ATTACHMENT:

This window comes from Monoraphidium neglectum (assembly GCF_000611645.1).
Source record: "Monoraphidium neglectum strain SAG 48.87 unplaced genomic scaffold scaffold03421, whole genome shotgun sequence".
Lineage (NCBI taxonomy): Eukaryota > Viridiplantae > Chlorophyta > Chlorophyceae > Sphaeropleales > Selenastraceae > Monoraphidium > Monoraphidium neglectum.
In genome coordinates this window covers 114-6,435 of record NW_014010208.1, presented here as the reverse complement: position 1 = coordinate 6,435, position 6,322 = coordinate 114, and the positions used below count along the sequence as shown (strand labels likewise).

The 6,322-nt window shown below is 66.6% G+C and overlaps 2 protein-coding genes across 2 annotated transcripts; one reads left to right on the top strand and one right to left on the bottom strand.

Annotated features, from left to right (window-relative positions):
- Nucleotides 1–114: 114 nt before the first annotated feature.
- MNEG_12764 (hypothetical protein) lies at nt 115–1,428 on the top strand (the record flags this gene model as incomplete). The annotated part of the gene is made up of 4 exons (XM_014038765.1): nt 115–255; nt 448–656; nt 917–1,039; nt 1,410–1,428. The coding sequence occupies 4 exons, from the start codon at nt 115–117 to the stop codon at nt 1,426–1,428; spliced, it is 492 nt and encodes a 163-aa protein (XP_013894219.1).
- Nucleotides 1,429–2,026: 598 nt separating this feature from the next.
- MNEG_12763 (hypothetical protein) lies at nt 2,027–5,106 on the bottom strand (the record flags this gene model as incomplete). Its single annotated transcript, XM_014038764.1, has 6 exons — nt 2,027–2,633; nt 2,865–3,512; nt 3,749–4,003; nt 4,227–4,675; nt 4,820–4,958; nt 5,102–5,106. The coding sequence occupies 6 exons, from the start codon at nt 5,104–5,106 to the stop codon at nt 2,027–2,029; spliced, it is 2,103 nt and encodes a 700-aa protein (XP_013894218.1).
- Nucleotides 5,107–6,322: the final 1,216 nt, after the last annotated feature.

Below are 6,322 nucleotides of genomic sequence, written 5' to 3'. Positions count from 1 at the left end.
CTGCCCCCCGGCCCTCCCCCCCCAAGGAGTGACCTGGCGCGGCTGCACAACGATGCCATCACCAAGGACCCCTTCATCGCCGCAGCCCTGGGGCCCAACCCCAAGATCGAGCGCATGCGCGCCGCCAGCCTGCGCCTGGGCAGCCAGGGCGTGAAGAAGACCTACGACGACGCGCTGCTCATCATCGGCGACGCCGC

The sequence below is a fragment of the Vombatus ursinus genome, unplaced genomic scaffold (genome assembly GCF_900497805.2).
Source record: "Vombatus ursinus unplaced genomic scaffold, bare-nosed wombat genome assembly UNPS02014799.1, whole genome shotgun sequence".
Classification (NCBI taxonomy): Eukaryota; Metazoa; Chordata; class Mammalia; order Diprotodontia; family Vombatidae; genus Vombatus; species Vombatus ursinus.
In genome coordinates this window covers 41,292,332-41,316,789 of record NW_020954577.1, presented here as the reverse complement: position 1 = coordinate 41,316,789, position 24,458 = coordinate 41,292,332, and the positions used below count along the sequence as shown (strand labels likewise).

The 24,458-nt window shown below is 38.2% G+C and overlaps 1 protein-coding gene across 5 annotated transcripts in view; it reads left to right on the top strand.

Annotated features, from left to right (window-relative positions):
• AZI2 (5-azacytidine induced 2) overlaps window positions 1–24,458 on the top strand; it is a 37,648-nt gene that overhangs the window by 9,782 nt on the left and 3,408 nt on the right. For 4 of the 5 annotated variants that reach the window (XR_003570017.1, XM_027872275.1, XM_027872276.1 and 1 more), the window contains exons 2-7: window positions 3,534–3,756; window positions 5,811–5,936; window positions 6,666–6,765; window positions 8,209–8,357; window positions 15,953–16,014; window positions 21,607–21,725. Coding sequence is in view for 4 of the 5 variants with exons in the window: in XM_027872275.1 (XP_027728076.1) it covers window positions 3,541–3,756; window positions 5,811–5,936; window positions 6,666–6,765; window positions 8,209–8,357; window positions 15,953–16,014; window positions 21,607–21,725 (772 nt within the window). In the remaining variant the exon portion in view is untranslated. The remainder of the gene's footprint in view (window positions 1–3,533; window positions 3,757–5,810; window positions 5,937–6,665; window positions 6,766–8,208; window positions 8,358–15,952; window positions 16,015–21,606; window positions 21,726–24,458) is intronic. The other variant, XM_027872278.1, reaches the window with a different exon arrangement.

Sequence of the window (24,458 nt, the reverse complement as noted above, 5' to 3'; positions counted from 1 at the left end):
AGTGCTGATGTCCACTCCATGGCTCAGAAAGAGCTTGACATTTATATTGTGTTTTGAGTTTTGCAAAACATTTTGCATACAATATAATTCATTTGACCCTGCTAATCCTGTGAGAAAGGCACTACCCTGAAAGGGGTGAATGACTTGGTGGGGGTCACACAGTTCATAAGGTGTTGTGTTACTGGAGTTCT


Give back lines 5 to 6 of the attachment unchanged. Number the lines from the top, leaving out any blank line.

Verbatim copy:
The 6,322-nt window shown below is 66.6% G+C and overlaps 2 protein-coding genes across 2 annotated transcripts; one reads left to right on the top strand and one right to left on the bottom strand.

Annotated features, from left to right (window-relative positions):